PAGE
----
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Need-to -Inform. The Art Market Reacts To COVID-19

The art market reacts to Covid-19

  1. Although confinement measures are clearly a curse for an entire ecosystem dependent on the circulation of art fans and collectors, art market professionals intend to keep themselves active by adapting to the new situation, or even by reinventing themselves. In most cases this will involve some degree of federation as well as a significant expansion of their online strategies.Safe activity picks up in Hong Kong and Shanghai While European countries are imposing partial or complete lockdown with all cultural events, exhibitions, fairs, auctions etc. either cancelled or postponed, Phillips announced on 18 March that its Hong Kong spring sales will be held as planned from 29 May to 2 June at the JW Marriott Hotel.Likewise, in Shanghai, the MadeIn Gallery has announced it is reopening ( but with extrem restrictions to attended) as the Chinese authorities have managed to stabilize the Covid-19 epidemic in the city. The safety measures applied to visitors remain strict: face mask during the visit… checking of QR code proving residence in Shanghai… and body temperature controls at the gallery’s entrance.Asia, digital rescue and solidarity… Art Basel Hong Kong was the first major art event to announce its cancellation due to COVID-19 (in January 2020). The fair’s organizers reacted quickly by setting up a digital fair, so that exhibitors could present, free of charge, the works they intended to show at Art Basel. The fair will therefore host virtual stands for 231 galleries on the dates initially planned. Some galleries are already communicating on this new tool.Times are tough for the Hong Kong market. After months of protests, the coronavirus epidemic has struck yet another blow. Postponements of auctions in Hong Kong and mainland China began back in January (Christie’s, Bonhams, China Guardian, Poly Auction, etc.). In mid–March, Francis Belin, President of Christie’s Asia Pacific, said that his business was going through a difficult period. He added that about 40% of new buyers are recruited through online channels, and that most of this growth was of Asian origin.In general, the major auction houses have plenty of experience with online sales and are perfectly equipped to switch their prestige sales into the digital sphere. In 2019, online sales had already increased significantly with Sotheby’s notably posting a 25% increase.Hong Kong art dealers have been experimenting with digital marketing since the coronavirus crisis began, and their new strategies are starting to bear fruit. But beyond the purely commercial aspect, several players in Hong Kong’s cultural ecosystem have joined forces in March to launch the non-profit organization Art Power HK, an online platform publicizing events and exhibitions with the objective of boosting their resilience and disseminating the cultural news of one of the world’s most dynamic artistic capitals.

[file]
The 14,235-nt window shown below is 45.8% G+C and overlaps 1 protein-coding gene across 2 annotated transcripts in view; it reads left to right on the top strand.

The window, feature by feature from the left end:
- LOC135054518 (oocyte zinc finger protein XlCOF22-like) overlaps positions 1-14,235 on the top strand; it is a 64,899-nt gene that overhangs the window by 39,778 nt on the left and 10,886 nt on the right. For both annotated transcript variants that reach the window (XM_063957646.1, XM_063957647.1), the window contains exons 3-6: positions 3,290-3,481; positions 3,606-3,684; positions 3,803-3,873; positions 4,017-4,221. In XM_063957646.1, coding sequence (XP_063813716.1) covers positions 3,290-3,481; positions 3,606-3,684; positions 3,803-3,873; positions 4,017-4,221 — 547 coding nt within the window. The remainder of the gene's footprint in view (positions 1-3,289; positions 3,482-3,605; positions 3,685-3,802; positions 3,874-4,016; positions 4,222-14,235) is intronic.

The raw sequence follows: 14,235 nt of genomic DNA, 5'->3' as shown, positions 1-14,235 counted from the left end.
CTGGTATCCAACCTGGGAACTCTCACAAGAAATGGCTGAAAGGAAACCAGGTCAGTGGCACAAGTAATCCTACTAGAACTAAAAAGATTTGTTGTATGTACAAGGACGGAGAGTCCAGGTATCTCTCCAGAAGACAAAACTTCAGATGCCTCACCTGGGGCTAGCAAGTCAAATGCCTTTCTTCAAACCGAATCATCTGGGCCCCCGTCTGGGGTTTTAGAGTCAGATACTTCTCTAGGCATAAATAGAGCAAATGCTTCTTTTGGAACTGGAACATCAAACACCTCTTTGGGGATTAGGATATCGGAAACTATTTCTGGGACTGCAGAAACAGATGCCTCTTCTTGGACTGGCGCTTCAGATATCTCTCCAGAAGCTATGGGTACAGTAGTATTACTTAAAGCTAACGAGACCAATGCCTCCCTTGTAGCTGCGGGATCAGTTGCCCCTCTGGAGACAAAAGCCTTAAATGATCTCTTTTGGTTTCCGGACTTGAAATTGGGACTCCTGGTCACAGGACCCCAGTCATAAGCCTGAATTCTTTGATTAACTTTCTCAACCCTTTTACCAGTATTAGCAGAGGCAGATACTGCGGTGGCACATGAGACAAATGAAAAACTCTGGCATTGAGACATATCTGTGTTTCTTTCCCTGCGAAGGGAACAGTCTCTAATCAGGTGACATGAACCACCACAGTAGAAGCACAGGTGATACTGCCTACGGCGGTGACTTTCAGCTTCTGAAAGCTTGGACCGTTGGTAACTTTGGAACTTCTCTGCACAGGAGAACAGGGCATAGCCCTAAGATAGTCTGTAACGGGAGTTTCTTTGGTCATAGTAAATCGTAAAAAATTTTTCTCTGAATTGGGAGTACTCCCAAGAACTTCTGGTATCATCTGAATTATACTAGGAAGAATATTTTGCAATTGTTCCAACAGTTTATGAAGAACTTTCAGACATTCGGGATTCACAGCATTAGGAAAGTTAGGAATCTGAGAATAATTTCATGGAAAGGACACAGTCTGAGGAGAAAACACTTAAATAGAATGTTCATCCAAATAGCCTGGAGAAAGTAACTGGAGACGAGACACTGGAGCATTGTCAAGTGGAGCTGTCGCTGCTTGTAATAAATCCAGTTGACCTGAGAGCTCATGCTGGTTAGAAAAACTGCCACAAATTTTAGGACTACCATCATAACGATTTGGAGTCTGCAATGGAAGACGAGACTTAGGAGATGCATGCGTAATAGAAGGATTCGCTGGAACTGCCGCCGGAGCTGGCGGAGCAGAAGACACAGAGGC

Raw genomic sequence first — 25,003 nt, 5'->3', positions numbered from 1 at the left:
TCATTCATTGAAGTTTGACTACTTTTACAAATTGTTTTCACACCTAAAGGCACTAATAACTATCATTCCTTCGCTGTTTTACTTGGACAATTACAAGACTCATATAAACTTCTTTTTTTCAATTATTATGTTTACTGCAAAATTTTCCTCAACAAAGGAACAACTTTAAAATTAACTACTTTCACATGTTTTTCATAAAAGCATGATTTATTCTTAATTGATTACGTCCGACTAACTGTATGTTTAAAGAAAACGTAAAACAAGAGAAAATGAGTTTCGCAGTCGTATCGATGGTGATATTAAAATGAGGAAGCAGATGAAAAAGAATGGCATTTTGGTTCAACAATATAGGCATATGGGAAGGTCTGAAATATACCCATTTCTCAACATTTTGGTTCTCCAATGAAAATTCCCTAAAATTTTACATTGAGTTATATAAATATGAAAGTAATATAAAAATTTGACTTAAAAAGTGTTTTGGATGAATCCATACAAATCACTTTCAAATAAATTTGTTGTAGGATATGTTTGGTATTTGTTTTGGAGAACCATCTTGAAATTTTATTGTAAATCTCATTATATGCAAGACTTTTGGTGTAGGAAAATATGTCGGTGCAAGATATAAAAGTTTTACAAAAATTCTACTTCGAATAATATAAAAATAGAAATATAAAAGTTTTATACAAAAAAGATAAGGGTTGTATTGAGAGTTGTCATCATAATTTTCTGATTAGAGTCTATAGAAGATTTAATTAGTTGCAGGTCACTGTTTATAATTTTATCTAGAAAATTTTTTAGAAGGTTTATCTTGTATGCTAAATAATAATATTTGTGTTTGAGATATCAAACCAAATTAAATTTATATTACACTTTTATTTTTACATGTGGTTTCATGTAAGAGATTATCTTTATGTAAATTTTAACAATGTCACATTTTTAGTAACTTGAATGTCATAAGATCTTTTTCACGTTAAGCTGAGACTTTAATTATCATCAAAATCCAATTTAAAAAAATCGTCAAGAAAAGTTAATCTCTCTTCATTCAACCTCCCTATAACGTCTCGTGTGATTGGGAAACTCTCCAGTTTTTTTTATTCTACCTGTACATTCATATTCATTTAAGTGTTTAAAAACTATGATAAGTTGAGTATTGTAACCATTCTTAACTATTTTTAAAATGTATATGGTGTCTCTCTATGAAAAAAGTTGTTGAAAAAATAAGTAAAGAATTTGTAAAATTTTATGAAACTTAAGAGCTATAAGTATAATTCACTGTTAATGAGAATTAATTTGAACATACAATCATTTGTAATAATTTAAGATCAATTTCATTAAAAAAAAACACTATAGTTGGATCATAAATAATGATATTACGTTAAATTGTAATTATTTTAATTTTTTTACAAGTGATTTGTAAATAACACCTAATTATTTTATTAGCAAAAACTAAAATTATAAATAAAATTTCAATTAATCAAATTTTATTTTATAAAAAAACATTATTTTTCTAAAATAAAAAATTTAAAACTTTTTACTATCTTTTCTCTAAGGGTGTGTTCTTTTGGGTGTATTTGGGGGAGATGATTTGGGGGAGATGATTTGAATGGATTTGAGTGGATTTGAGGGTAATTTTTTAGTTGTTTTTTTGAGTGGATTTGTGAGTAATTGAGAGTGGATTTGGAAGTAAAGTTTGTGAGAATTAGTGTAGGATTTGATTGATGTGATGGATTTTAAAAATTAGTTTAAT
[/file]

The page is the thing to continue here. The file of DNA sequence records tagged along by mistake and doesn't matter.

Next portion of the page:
2. Declared a ‘pandemic’ by the World Health Organization (WHO) on March 11, the COVID-19 virus has spread around the world. In order to comply with government recommendations for containing the spread of the virus, museums, art fairs, art galleries and cultural centers have had to take immediate action and comply with the new rule of compulsory closure until April 15, bringing the culture industry to an almost complete standstill. Exhibitions (commercial and non-commercial) and public auction sales have therefore been cancelled or postponed, often to as yet unspecified dates, reflecting the difficulty of changing the planning for such events.Italy was the first European country affected by the coronavirus epidemic. It is still the worst hit country today in terms of public health and economic consequences. ‘Places of culture’ such as theaters, cinemas, art galleries and museums were the first to be closed. Since then – between March 12 and 14 – the French authorities decided to impose similar measures, closing all non-essential premises that are normally open to the public, and all planned auction sales have been “postponed to later dates”.On March 11 the world’s largest art fair, the Tefaf in Maastricht, closed prematurely after five days of opening. Although lots of robust transactions took place in the first few days the closure was obviously a blow for exhibitors counting on this major event for their economic survival. Only three galleries (Wildenstein & Co, Galerie Monbrison and Fergus McCaffrey) among the 285 exhibitors had anticipated the risk by cancelling their participation at the last minute. Two days later, Brussels’ major Contemporary art fair, scheduled for late April, was postponed until the end of June.On March 16, it was Germany’s turn: after announcing the postponement of Art Cologne, the Association of German Art Dealers asked the government to lower the sales tax on artworks, hoping to minimize the negative impact of the health crisis on their activities.The closure of all museums obviously represents a serious blow to the cultural sectors of the countries concerned. In Europe, a number of galleries have unfortunately already gone into liquidation, lacking sufficient funds to cover the shortfall in revenue from cancelled events. The majority of active galleries are turning to the digital sphere, offering virtual visits and conducting online sales and purchases.At the time of writing (March, 18), the United Kingdom has not kept pace with the public health restrictions adopted elsewhere, including in the United States where the major cultural institutions have closed their doors. London’s museums are open and public auctions are maintained… but the situation is changing by the hour, and the British government will no doubt impose stricter measures.

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